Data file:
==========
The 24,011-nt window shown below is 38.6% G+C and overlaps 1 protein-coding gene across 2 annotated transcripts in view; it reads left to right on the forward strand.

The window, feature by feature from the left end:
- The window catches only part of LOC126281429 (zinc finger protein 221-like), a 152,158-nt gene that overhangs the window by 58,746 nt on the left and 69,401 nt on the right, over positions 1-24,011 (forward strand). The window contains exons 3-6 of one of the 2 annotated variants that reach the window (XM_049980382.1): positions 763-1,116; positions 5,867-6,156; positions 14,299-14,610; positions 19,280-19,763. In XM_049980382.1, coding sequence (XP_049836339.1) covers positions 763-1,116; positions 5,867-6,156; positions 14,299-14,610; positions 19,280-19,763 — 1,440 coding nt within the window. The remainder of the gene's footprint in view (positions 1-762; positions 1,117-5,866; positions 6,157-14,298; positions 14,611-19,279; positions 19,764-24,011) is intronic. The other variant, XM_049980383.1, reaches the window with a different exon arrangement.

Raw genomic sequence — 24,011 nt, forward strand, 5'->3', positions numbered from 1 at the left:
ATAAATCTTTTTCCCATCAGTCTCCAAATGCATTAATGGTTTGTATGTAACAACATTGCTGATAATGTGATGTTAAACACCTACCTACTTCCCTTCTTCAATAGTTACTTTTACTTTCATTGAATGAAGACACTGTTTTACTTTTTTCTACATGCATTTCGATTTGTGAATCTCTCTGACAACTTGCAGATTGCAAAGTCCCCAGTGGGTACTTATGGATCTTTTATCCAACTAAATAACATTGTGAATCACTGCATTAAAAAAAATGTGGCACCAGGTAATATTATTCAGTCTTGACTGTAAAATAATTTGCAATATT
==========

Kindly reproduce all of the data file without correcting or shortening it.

The 24,011-nt window shown below is 38.6% G+C and overlaps 1 protein-coding gene across 2 annotated transcripts in view; it reads left to right on the forward strand.

The window, feature by feature from the left end:
- The window catches only part of LOC126281429 (zinc finger protein 221-like), a 152,158-nt gene that overhangs the window by 58,746 nt on the left and 69,401 nt on the right, over positions 1-24,011 (forward strand). The window contains exons 3-6 of one of the 2 annotated variants that reach the window (XM_049980382.1): positions 763-1,116; positions 5,867-6,156; positions 14,299-14,610; positions 19,280-19,763. In XM_049980382.1, coding sequence (XP_049836339.1) covers positions 763-1,116; positions 5,867-6,156; positions 14,299-14,610; positions 19,280-19,763 — 1,440 coding nt within the window. The remainder of the gene's footprint in view (positions 1-762; positions 1,117-5,866; positions 6,157-14,298; positions 14,611-19,279; positions 19,764-24,011) is intronic. The other variant, XM_049980383.1, reaches the window with a different exon arrangement.

Raw genomic sequence — 24,011 nt, forward strand, 5'->3', positions numbered from 1 at the left:
ATAAATCTTTTTCCCATCAGTCTCCAAATGCATTAATGGTTTGTATGTAACAACATTGCTGATAATGTGATGTTAAACACCTACCTACTTCCCTTCTTCAATAGTTACTTTTACTTTCATTGAATGAAGACACTGTTTTACTTTTTTCTACATGCATTTCGATTTGTGAATCTCTCTGACAACTTGCAGATTGCAAAGTCCCCAGTGGGTACTTATGGATCTTTTATCCAACTAAATAACATTGTGAATCACTGCATTAAAAAAAATGTGGCACCAGGTAATATTATTCAGTCTTGACTGTAAAATAATTTGCAATATT